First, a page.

If the kids from the TV show Stranger Things are what you imagine when you think of Dungeons and Dragons players, then you would probably be surprised to see the dozen or so who rolled up to play at Port Moody's Hourglass Comics and Games on a recent Saturday.
Arriving via everything from Mustangs to motorbikes, they were women and men, metalworkers and theatre teachers, middle schoolers and the middle aged.
The main mission on that day: hunt down a strange squid monster with alien intelligence and mind control powers.
Standing against this bizarre fictional creature in the fantasy tabletop role-playing game was a motley crew of characters: a pair of golden dragon men, one who swings giant swords and one who studies fungus; three musicians so charming that they can coax the world into shifting in their favour; a giant turtle-man ninja in a purple headband, who laughingly clarified that he wasn't a teenager; and a powerful genie who seeks glorious victories to impress a pretty air spirit that he met on a recent adventure, among others.
This is life in the Sundered Lands, a fictional world — and a business — created by Craig Chapman. Around 400 people are signed up already, creating hundreds of characters to battle, barter and bicker over the scattered treasures of a land wrestling with the forces of evil.
Chapman runs games like this one six to eight times a week, usually for eight people at a time, but ranging from six to 24. He needs to run that many games to make sure that everyone who wants to play gets to, and to make enough to live on.
Around half of the games Chapman runs make him no money at all but more and more companies are paying him to run private games for their employees, which is where his profits come from. Those companies, along with regular contributions from some of his avid player base, are what make his business viable.
“I'm at a point where I can't satisfy the demand for professional Dungeons and Dragons by myself, and that's without ever really advertising,” Chapman said. “I'm thrilled that I'm able to make a living running a game I love and I definitely wouldn't have been able to without some of the people it has brought into my life."
Chapman's big financial break came when one of his players, Nick Martin, got him in contact with the first big business to pay him. Martin does social engagement at the tech company Hootsuite, a social media management platform, and convinced his employer that regular games would be good for company moral.
"[Dungeons and Dragons] has helped the people at Hootsuite because it's built bridges between our teams that didn't exist before," Martin said. "We work better together. We have created new projects from it. I'd say it is a fantastic team-building exercise."
Word of mouth from people at Hootsuite let Chapman branch out to other companies, alongside private in-home contracts. As the D&D audience grows and evolves, he has reached a point where he has to pay other people to help him run the games. He currently contracts four others to manage games as well as a couple volunteers to help him keep on top of everything.
“If I really wanted more business, I could probably get it," he said, "but I just don’t have the time. The next step is to start farming out contracts to other [game runners], and from there it’s just going to keep growing and growing.”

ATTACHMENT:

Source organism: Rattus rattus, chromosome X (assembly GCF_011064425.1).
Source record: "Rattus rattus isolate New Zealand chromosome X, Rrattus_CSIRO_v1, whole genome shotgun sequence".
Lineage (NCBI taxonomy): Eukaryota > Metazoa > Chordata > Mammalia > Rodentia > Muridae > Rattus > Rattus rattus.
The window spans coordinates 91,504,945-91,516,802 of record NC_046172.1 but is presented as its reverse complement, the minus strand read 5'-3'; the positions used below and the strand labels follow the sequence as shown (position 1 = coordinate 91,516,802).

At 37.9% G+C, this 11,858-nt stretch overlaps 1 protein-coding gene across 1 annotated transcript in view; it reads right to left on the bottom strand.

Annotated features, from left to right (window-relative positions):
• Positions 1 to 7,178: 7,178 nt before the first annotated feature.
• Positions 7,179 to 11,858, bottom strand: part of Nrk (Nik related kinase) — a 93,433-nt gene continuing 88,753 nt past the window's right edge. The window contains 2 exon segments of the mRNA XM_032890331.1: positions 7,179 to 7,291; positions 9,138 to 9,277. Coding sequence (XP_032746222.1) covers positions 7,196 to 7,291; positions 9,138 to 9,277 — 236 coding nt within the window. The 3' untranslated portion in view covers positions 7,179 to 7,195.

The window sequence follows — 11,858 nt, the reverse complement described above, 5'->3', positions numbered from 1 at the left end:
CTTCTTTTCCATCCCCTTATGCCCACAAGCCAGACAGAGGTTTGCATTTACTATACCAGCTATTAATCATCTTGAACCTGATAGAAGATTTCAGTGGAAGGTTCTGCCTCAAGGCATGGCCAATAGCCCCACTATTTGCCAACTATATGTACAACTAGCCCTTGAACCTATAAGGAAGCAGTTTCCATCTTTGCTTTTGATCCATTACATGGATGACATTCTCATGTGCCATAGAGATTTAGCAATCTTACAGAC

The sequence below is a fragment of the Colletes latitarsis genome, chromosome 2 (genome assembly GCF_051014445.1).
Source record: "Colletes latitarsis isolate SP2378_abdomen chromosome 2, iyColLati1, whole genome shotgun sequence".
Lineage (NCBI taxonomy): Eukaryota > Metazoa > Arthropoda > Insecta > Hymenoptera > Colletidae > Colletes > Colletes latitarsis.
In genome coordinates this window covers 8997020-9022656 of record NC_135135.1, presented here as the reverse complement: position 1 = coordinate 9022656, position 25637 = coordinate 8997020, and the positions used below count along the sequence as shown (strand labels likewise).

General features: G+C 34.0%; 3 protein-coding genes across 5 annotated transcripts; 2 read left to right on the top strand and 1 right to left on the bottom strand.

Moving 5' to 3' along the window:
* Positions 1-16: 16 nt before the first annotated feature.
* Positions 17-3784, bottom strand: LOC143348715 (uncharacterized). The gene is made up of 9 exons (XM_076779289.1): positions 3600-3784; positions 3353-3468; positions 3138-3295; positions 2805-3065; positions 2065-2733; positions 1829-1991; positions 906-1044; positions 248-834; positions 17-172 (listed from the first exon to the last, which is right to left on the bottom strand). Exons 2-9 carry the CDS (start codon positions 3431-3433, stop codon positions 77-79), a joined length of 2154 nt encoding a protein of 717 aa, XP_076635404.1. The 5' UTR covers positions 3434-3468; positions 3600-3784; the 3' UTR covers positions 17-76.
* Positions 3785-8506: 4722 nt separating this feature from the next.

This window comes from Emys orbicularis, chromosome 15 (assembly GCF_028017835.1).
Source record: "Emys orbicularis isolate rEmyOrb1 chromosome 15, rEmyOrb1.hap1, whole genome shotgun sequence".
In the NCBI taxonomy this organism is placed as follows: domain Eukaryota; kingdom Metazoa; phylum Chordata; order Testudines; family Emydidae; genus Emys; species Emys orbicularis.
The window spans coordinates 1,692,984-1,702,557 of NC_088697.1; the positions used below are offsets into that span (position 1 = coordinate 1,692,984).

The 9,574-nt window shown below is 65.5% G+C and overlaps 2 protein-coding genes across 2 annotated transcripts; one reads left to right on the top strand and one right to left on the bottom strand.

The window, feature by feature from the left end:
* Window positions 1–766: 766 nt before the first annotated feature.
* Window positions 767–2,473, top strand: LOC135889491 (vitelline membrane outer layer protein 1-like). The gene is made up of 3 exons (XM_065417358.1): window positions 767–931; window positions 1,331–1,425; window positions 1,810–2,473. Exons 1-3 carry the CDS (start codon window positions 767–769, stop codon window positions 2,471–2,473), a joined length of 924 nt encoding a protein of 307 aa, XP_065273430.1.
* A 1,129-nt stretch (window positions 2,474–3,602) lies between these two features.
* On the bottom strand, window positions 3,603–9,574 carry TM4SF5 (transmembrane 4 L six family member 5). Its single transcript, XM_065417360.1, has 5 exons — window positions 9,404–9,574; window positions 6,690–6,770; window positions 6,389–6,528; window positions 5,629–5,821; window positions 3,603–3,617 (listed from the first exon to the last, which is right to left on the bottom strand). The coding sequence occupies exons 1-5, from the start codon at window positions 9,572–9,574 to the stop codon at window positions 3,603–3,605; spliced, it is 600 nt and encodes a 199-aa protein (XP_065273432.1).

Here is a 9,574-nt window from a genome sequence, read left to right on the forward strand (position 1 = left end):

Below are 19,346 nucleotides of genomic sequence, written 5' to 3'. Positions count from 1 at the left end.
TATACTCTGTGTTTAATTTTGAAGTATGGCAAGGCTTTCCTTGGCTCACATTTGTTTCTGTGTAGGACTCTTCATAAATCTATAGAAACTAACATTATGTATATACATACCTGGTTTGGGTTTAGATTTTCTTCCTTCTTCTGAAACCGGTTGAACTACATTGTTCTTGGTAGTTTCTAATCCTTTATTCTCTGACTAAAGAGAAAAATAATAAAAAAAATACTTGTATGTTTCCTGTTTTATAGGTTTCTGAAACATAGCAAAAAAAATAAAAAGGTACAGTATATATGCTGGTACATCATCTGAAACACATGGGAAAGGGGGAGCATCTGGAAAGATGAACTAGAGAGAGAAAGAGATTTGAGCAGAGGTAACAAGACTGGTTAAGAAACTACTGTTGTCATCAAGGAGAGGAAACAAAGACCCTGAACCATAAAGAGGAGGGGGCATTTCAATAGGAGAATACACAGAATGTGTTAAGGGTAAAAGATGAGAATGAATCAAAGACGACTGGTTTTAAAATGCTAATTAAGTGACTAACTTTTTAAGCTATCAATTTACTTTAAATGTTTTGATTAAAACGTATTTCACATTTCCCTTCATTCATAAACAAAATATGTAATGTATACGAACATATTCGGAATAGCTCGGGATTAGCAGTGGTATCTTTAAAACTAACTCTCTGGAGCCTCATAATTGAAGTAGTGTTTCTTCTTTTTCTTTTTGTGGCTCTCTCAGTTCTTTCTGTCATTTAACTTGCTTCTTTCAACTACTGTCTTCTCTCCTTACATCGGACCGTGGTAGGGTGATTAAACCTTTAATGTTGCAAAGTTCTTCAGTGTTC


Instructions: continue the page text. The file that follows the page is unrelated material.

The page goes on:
• If you’re interested in learning more about Craig’s games, you can see a full schedule of events in his facebook group, “Dungeons and Do-gooders,” alongside hundreds of fan-made drawings and short stories. Alternatively, you can sign up for one of his regular games at Hourglass Comics or Yagger’s sports bar in downtown Vancouver.
What is Dungeons and Dragons?
Dungeons and Dragons is a role-playing game, meaning that most people play it by creating an imaginary character, then pretending to be that character while facing a set of challenges.
There are specific rules for how you figure out what the character you made is good and bad at, and your skill at doing any particular action — such as sneaking or swinging a sword or spotting something hidden — is expressed in a number between –5 and +15. This number is called a skill modifier, and all the different skill modifiers you have are what make your character unique.
One person at the table, called the dungeon master, sets the challenges for the group to face. Whenever any of the other players tries to do something difficult to overcome one of those challenges, the dungeon master thinks of a number between two and 25 and asks them to roll a 20-sided die. After they roll the dice, they add or subtract their skill modifier, and report the number back to the dungeon master. If the total number that the player reached was higher than the number that the dungeon master was thinking of, the player succeeds in doing what they were trying to do, and the story moves forward. If they don't succeed they may face a penalty, and will have to try something else to overcome the challenge.
“I really like this hobby because it is so inclusive,” said Thomas Boylen, who plays as the genie. “You can be whatever you want, and nobody can really criticize you for whoever you are, because it’s your character. It’s great."